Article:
What if when you stepped into the election booth to cast your vote this election season you had to justify your vote? Instead of just puling that lever in favor of your chosen candidate you had to write a little essay on why you voted for them.

Your little justification would then be subject to review by a machine (to avoid partisan opinions) to make sure you knew exactly what you were doing. If your essay was crap it would be rejected and your vote would be nullified.

I know this sounds crazy and i'm sure it will never happen but it interesting to think about. The sad truth is that a lot of people step into the booth and vote for a certain candidate because they like how they look or because they're name sounds cool. This means that all these bullshit votes could sway the elections in favor of a candidate that they really don't want elected.

This little justification things would force people who wanted to vote to actually think ahead of time about what they were doing. Some might say that this is unfair but who can't right a few sentences saying why they like that candidate? If someone can't do this simple task maybe they shouldn't be voting in the first place.

Some might say this wouldn't be democracy which really I can't argue with but it's not like only smart people can do this. It only takes a little bit of time and effort to learn about the candidates and make an educated decision. Anybody who can read can probably handle this task. People who can't handle this shouldn't be voting and probably won't even bother to vote.

In the end not only will the elections be real reflections of what the people really want but also it will force the general public to become more educated which is always a good thing.
I thought I should mention I'm liberal. I can't even vote yet so what ever I think isn't even really important yet. Never the less I thought I should put his idea out in the open and see what people think. Honestly, I don't think it will even have a large impact on the outcome just because most of the people who decide to vote or pretty intelligent and think about who they are going to vote for.

The inherent problem with your idea is the fact that somebody has to program the machine to weight certain responses as being correct or incorrect. While we attempt to use computers to be non-biased, we still run into the situation that standardized tests run into.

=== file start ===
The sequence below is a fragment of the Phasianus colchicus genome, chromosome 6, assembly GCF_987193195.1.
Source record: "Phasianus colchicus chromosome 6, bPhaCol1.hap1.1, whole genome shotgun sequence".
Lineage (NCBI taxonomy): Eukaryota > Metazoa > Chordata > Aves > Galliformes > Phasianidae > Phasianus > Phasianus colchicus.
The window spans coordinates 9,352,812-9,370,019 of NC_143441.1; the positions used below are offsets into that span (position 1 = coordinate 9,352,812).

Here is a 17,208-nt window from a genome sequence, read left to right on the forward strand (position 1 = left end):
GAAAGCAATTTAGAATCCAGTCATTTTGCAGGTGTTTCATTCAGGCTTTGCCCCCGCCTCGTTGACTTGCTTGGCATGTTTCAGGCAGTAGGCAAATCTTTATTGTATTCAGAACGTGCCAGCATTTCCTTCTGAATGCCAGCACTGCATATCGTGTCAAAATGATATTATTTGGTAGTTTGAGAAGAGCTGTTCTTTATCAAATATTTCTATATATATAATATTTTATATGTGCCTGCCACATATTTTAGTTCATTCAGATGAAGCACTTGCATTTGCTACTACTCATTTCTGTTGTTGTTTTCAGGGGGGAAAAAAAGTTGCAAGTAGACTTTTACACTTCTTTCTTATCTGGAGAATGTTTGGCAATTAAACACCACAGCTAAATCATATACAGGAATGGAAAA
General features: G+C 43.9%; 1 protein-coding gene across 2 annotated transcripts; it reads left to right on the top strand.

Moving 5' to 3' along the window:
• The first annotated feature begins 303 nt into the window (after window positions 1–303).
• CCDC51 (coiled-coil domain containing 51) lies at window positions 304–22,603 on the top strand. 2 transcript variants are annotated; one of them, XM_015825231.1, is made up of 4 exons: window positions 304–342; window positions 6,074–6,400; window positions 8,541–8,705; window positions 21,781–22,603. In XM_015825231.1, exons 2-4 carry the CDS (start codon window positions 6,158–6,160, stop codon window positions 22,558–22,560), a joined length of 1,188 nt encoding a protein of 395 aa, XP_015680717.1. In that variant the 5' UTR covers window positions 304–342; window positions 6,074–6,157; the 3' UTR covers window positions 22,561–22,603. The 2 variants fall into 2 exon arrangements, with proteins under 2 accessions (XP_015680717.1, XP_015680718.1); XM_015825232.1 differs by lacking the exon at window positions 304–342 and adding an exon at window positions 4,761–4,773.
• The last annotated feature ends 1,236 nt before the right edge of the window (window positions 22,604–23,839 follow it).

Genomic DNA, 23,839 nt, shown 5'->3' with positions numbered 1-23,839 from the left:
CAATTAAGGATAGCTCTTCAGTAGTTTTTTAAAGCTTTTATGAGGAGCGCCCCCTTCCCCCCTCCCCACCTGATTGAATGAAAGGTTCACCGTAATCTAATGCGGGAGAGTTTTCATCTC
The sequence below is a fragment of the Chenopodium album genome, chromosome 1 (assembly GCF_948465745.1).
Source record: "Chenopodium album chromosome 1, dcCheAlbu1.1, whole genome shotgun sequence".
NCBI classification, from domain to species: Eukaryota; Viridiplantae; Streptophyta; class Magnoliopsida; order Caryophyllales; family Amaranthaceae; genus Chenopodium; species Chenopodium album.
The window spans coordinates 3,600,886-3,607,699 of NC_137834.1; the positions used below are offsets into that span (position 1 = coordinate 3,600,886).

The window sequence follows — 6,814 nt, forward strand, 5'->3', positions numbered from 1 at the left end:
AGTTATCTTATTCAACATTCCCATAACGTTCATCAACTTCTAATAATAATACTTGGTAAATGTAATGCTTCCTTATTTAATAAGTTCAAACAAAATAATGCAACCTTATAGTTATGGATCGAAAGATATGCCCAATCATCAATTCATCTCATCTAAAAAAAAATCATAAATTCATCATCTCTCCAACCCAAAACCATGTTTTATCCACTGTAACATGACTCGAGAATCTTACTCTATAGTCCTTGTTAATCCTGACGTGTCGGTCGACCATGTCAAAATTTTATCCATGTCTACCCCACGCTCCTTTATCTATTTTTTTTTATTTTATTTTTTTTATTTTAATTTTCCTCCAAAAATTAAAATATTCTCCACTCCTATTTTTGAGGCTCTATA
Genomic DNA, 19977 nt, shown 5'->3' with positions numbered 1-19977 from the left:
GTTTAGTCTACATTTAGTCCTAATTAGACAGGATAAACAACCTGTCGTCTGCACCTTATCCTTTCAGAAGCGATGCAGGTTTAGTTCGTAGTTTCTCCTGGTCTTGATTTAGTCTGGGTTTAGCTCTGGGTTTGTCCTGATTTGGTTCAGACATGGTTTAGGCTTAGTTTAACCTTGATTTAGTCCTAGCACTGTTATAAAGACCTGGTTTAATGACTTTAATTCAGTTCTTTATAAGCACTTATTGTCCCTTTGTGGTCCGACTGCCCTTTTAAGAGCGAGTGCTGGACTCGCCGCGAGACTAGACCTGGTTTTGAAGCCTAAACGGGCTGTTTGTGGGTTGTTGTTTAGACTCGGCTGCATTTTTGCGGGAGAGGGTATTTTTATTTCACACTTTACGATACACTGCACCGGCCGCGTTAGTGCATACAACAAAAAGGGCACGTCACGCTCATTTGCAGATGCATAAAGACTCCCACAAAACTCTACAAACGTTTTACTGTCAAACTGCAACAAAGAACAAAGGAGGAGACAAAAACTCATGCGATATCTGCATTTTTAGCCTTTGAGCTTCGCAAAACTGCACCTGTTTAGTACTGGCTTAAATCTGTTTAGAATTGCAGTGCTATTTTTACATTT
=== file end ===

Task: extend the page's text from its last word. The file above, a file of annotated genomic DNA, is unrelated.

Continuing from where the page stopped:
No matter how carefully graded, or how carefully constructed, human nature will always bias tests on their own personal experiences. For the SAT/ACTs, this means that the people who will do best are of the same social status of the framers of the tests.

For the electoral computer, even more problems would come up. Do we discount someones vote because they can't use proper articles, which demonstrates low intelligence? Should we judge their intelligence? Is it acceptable to simply vote along party lines (like most of Europe)?

There are just too many "what if"'s and biases to ever put a condition on voting. If we wanted to have Communist elections then we'd just put a gun to everybody's head.

Even those who vote solely on the name of the candidate have the right to vote. Intelligence, eloquence, writing ability, etc., should have no bearing on one's right.

Some people hold, in their heads, a general understanding of the world that serves as a shorthand way to evaluate new information. So, someone could hold the idea "Republicans good, Democrats bad." And that is all the information they might need to cast a vote.

Others might hold other similar shortcut ideas " young good, old bad" or " intelligent good, not-intelligent bad." Whatver ones "justification" for voting is only important to the actual individual. Justfying one's vote to others is irrelevant, largely undoable, and frankly, none of your damn business. For example, if you vote Republican, you could NEVER justify your vote, as far as I'm concerned, so why would we ever even try to envision a need to justify a vote?

Log in or registerto write something here or to contact authors.